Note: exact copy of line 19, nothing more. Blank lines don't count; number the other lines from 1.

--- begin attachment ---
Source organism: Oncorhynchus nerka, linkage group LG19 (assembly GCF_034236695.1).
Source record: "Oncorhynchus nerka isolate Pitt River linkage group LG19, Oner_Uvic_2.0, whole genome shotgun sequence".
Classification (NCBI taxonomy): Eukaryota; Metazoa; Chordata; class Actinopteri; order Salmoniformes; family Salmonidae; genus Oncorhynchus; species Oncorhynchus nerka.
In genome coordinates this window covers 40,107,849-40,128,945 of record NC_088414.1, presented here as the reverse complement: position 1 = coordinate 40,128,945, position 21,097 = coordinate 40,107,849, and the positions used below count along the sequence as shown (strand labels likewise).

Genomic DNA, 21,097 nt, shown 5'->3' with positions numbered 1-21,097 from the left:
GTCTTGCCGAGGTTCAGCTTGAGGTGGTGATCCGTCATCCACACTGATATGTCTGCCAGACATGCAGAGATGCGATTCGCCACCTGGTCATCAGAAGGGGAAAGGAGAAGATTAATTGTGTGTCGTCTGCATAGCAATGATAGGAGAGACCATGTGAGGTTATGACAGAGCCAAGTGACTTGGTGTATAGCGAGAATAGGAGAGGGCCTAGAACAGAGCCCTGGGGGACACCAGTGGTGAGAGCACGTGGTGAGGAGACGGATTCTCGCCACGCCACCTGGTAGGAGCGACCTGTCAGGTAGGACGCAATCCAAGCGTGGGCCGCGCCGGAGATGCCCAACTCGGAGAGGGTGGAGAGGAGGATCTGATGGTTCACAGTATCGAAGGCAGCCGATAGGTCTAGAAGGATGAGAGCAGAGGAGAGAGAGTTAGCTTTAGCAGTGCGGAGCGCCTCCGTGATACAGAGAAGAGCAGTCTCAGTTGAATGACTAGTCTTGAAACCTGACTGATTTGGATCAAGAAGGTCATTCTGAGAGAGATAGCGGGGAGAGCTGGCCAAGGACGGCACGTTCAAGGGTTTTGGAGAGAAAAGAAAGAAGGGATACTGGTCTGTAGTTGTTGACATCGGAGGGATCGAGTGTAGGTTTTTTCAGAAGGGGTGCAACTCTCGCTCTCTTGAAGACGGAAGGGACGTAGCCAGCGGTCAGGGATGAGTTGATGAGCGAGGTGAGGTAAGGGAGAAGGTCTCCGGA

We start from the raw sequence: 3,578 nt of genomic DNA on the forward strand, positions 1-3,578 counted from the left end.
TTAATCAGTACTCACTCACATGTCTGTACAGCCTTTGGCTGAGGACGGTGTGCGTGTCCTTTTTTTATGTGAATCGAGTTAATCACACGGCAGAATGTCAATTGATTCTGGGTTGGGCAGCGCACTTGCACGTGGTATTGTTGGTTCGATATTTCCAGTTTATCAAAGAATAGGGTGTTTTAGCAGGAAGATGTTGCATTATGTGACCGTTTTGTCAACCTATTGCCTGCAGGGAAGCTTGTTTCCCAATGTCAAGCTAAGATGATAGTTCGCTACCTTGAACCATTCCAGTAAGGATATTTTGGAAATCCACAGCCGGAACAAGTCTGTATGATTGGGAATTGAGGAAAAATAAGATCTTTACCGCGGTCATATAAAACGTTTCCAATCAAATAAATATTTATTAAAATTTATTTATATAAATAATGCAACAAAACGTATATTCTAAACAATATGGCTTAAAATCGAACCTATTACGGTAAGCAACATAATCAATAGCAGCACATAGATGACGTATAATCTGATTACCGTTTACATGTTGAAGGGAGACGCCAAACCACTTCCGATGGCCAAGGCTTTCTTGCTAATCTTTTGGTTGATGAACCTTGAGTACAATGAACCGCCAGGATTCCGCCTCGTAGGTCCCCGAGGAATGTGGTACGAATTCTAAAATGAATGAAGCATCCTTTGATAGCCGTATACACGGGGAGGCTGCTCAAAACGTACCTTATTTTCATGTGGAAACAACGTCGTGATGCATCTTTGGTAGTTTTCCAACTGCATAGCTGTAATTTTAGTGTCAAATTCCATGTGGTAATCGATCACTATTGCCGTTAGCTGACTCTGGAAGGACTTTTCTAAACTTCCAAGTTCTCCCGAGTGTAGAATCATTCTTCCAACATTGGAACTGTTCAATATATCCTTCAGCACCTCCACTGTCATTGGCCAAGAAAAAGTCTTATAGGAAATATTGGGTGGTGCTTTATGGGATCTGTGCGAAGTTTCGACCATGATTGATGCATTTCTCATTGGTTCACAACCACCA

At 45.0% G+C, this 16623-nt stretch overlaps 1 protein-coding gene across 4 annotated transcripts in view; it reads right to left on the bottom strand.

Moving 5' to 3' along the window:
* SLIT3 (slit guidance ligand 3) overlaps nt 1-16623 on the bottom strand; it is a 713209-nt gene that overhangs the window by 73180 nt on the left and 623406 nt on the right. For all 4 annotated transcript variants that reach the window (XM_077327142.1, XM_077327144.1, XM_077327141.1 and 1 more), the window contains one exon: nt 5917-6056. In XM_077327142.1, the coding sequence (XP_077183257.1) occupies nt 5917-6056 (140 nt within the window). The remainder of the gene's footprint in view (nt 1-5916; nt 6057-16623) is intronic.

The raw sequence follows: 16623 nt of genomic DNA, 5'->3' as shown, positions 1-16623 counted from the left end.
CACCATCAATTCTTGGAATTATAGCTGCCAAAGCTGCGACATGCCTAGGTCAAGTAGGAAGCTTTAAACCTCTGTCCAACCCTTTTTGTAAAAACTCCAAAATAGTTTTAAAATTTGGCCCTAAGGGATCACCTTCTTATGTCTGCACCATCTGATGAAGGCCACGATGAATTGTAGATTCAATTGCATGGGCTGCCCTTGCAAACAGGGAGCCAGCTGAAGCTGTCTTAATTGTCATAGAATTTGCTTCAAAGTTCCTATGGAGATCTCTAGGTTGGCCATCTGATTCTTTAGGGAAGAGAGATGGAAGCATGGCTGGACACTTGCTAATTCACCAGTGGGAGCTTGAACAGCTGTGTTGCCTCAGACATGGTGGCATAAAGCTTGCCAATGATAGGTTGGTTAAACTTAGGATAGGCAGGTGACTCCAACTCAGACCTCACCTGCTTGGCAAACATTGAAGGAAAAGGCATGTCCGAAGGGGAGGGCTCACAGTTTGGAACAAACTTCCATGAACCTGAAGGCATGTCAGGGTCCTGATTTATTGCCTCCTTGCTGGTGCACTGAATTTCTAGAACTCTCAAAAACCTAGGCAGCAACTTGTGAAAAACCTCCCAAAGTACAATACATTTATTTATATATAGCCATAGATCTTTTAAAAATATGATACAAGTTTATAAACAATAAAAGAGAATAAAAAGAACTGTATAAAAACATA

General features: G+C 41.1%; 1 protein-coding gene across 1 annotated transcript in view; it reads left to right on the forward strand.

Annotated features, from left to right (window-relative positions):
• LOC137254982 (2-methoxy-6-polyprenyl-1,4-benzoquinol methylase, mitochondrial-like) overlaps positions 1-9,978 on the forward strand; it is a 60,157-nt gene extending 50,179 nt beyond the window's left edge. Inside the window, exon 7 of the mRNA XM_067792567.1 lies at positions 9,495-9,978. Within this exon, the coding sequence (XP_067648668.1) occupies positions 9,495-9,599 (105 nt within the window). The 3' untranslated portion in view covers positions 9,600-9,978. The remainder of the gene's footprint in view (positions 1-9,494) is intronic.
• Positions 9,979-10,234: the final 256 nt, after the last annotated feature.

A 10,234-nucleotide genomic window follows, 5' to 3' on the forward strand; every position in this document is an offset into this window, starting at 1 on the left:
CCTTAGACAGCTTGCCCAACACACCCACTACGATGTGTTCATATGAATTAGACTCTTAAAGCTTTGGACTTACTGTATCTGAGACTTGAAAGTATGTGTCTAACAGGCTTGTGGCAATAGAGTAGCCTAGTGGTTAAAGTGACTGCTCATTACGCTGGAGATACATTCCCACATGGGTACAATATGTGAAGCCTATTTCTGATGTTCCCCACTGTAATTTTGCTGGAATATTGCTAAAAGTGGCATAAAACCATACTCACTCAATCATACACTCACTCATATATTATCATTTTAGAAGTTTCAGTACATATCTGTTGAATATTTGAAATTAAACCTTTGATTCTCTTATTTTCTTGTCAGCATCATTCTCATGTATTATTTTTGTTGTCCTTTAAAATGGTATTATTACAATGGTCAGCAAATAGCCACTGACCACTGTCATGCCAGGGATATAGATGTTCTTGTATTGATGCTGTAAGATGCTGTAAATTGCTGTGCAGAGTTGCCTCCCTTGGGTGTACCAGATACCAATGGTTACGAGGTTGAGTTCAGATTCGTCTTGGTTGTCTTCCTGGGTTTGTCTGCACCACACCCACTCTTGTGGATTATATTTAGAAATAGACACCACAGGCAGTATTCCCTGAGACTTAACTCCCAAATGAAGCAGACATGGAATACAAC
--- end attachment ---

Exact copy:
CCTTAGACAGCTTGCCCAACACACCCACTACGATGTGTTCATATGAATTAGACTCTTAAAGCTTTGGACTTACTGTATCTGAGACTTGAAAGTATGTGTCTAACAGGCTTGTGGCAATAGAGTAGCCTAGTGGTTAAAGTGACTGCTCATTACGCTGGAGATACATTCCCACATGGGTACAATATGTGAAGCCTATTTCTGATGTTCCCCACTGTAATTTTGCTGGAATATTGCTAAAAGTGGCATAAAACCATACTCACTCAATCATACACTCACTCATATATTATCATTTTAGAAGTTTCAGTACATATCTGTTGAATATTTGAAATTAAACCTTTGATTCTCTTATTTTCTTGTCAGCATCATTCTCATGTATTATTTTTGTTGTCCTTTAAAATGGTATTATTACAATGGTCAGCAAATAGCCACTGACCACTGTCATGCCAGGGATATAGATGTTCTTGTATTGATGCTGTAAGATGCTGTAAATTGCTGTGCAGAGTTGCCTCCCTTGGGTGTACCAGATACCAATGGTTACGAGGTTGAGTTCAGATTCGTCTTGGTTGTCTTCCTGGGTTTGTCTGCACCACACCCACTCTTGTGGATTATATTTAGAAATAGACACCACAGGCAGTATTCCCTGAGACTTAACTCCCAAATGAAGCAGACATGGAATACAAC